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Industry offers Zahn personal, professional growth

Zahn

Jay Zahn (Staff photo by Kevin Harnack)

Jay Zahn never saw himself as a surety-bond specialist, much less the chairman of a big construction organization.

Even now, 12 years after coming to concentrate on bonding for Menomonee Falls-based R&R Insurance Services Inc. and well into his one-year chairman stint for the Associated Builders and Contractors of Wisconsin, Zahn looks back with a mixture of surprise and gratitude. He has undergone a lot of change and growth, he said, since joining R&R in 2006.

He was quick to recognize at the beginning of it all that he had a lot to learn.

“I knew how to spell bond,” he said. “I kind of knew what it was.”

Working as an underwriter with a strong background in finance for a different firm for 20 years, Zahn didn’t have to know about bonding. But R&R, which had a business relationship with Zahn, acquired a bonding agency in 2006. When it hired Zahn, the goal was to have him learn from the two people who had been running that company and eventually take over for them.

“I was really successful where I was at,” he said, “and, for me, it was a leap of faith.”

It also was a leap outside of his comfort zone. Zahn, who described himself as an introvert, needed to do more than learn about bonding. He had to step into the construction industry, meet contractors and join associations.

That led to the ABC, though he made it clear his involvement in the group had nothing to do with merit shops versus unions; he’s also a member of the Associated General Contractors of Wisconsin. At ABC, Zahn started out on committees, joined the board and then found himself elected chairman.

“It made me step out of my box,” he said.

If anyone had asked him in 2006 to join the ABC board, he said, he would have rejected the offer on the spot. His growth as a bond specialist and as a member of the construction community have helped him to step into his current role.

Still, the responsibilities that came with leading an 850-plus member organization scared him, he said.

“I was like, ‘Holy crap, I’m an associate member running a construction outfit,’” he said.

Now that his time as chairman is winding down, he said, he’ll be sad to let the position go. Beyond offering professional development and relationships with contractors, it helped him set his introversion aside, Zahn said. He even managed to overcome his distaste for public speaking, keeping to what he said are the three Bs: Be brief. Be sincere. Be done.

His goal in the position, he said, was to keep a successful organization rolling and “on the center line.” What has he got in return? Plenty, he says.

“It made me challenge myself,” Zahn said, “and grow.”

The Daily Reporter: What surprises you most about your work?
Zahn: How much I like it. Being an introvert by nature, I thought that all the interactions that I have each day were going to be a challenge. It has actually been quite a learning and growing experience that has brought out the best in me both professionally and personally.

TDR: Which living person do you most admire?
Zahn: There are so many who have inspired me. But if I have to only pick one, it would be my son, Josh. He is a junior at UW-Eau Claire working on his finance major. My wife has said countless times, as have others, he is an old soul. His commitment and desire to be successful while navigating through personal challenges makes me want to be a better bond agent and, more importantly, a better dad and husband. I also have great admiration for my daughter and wife for following their passion to help others by taking a leap of faith and starting a wellness center, A Better Me.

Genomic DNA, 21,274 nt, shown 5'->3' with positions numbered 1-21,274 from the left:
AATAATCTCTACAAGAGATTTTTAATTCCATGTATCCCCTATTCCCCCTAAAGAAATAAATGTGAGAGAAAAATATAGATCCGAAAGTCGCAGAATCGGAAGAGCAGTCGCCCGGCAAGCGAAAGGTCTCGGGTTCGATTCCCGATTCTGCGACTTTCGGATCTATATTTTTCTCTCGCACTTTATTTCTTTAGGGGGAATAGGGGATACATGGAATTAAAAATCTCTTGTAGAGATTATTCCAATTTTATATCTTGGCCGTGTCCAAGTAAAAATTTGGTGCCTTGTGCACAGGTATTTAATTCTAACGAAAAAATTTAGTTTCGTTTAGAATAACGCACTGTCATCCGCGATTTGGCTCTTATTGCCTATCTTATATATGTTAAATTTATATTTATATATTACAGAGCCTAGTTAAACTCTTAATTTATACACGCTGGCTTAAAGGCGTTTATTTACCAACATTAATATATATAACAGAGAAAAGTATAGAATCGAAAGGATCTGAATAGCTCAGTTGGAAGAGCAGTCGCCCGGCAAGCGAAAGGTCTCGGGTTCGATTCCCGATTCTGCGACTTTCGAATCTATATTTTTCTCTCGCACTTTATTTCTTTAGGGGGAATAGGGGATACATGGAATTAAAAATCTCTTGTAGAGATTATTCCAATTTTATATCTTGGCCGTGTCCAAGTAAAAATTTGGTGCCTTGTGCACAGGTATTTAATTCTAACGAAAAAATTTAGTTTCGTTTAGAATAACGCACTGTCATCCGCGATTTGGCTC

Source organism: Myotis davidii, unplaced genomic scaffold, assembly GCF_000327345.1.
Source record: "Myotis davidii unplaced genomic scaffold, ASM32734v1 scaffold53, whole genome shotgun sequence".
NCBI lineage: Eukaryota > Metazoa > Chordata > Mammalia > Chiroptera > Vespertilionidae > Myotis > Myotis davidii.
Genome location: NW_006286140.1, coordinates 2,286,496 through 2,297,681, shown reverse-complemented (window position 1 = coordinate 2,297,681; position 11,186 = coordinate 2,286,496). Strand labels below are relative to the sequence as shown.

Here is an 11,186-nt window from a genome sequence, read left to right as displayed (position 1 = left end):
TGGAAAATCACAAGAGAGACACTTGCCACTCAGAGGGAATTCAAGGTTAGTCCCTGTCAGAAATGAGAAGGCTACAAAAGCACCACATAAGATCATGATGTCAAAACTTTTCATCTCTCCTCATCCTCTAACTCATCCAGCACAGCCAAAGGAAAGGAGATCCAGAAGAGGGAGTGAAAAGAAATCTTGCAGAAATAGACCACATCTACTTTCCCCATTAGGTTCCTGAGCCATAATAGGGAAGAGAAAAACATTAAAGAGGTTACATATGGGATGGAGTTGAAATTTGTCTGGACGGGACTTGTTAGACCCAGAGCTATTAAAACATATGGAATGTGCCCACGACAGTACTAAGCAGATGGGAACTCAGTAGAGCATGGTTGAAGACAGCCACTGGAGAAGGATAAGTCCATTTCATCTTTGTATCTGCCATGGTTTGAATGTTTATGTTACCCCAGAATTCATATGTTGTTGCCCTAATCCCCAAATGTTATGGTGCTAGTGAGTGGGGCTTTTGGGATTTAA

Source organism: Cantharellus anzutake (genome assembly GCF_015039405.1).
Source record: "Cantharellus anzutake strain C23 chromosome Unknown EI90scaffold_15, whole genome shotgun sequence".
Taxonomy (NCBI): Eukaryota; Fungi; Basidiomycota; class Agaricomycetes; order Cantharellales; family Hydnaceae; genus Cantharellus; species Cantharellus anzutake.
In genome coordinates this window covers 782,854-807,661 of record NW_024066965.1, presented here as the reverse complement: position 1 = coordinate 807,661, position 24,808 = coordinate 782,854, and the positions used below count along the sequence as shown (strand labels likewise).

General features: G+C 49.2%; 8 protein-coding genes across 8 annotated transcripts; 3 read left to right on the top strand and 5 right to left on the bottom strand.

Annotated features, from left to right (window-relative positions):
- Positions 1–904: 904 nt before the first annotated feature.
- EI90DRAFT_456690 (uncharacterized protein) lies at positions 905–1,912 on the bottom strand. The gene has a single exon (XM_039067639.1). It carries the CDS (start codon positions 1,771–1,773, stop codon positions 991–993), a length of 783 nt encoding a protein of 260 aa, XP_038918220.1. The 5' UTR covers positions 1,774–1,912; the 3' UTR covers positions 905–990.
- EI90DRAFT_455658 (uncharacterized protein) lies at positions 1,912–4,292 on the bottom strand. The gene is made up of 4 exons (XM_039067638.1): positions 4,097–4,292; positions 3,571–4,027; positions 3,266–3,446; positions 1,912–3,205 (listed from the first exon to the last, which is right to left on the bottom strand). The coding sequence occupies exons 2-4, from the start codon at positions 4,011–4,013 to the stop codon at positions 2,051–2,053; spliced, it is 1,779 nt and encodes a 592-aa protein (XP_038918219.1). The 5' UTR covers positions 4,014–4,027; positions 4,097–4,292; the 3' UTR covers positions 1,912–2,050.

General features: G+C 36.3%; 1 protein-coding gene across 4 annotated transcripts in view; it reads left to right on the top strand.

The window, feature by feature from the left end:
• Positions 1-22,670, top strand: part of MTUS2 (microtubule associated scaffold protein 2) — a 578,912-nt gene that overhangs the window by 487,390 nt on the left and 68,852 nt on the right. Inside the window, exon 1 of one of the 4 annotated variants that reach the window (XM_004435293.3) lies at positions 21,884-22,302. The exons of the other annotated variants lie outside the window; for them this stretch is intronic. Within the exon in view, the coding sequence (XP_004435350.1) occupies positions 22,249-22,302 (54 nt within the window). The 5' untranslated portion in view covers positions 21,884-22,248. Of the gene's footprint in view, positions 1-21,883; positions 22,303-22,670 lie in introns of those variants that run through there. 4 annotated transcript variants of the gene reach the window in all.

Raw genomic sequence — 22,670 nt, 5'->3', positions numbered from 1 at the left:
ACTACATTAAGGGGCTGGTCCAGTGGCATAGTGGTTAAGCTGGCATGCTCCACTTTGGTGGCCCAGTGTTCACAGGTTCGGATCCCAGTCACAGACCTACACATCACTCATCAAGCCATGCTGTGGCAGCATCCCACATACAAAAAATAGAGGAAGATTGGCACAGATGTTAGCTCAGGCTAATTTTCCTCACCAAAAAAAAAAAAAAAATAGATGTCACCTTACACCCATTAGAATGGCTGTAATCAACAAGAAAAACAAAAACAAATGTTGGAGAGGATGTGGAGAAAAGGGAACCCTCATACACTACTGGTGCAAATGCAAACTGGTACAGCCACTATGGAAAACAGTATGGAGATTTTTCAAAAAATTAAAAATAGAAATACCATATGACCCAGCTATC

TDR: What other job did you consider trying?
Zahn: Growing up, it was always a passion of mine to be either a police officer or firefighter. I took an accounting class my senior year of high school and that path changed forever. Although I seriously considered becoming a police officer in my 30s, it was a blessing that I didn’t because I wouldn’t be where I am today, which is in a good place.

TDR: What is your greatest fear?
Zahn: Falling is my greatest fear, which can be tough sitting in a tree stand. I believe this represents failure to me. I’ve always tried to put the best of me forward so that I wouldn’t fail in what I do.

TDR: What is your greatest extravagance?
Zahn: I am not an extravagant kind of guy. I asked my wife what she thought, and she laughed and said buying expensive Oakley sunglasses at Cabela’s with my Club Points. I would have to say, though, my GMC pickup truck is my extravagance. I travel so much throughout the state, so it is important that I have a vehicle that is comfortable, reliable and represents who I am. My truck is a symbol of strength for me, which I know men and women in the construction trades can relate to. You will know I’m in your area by my JZBOND plate.

TDR: What would you never wear?
Zahn: I would never wear spandex. I don’t feel comfortable in constricting any part of me, and, besides, it wouldn’t be a pleasant sight. I am pretty open-minded, but I will never, ever be a spandex guy.

TDR: If you could change one thing about yourself, what would it be?
Zahn: It sounds cliché, but not sweating the small stuff is always a work in progress for me. I’ve gotten better over time, though.

TDR: What would your colleagues be surprised to find out about you?
Zahn: Although I am a hunter, I truly love animals and all that nature offers.

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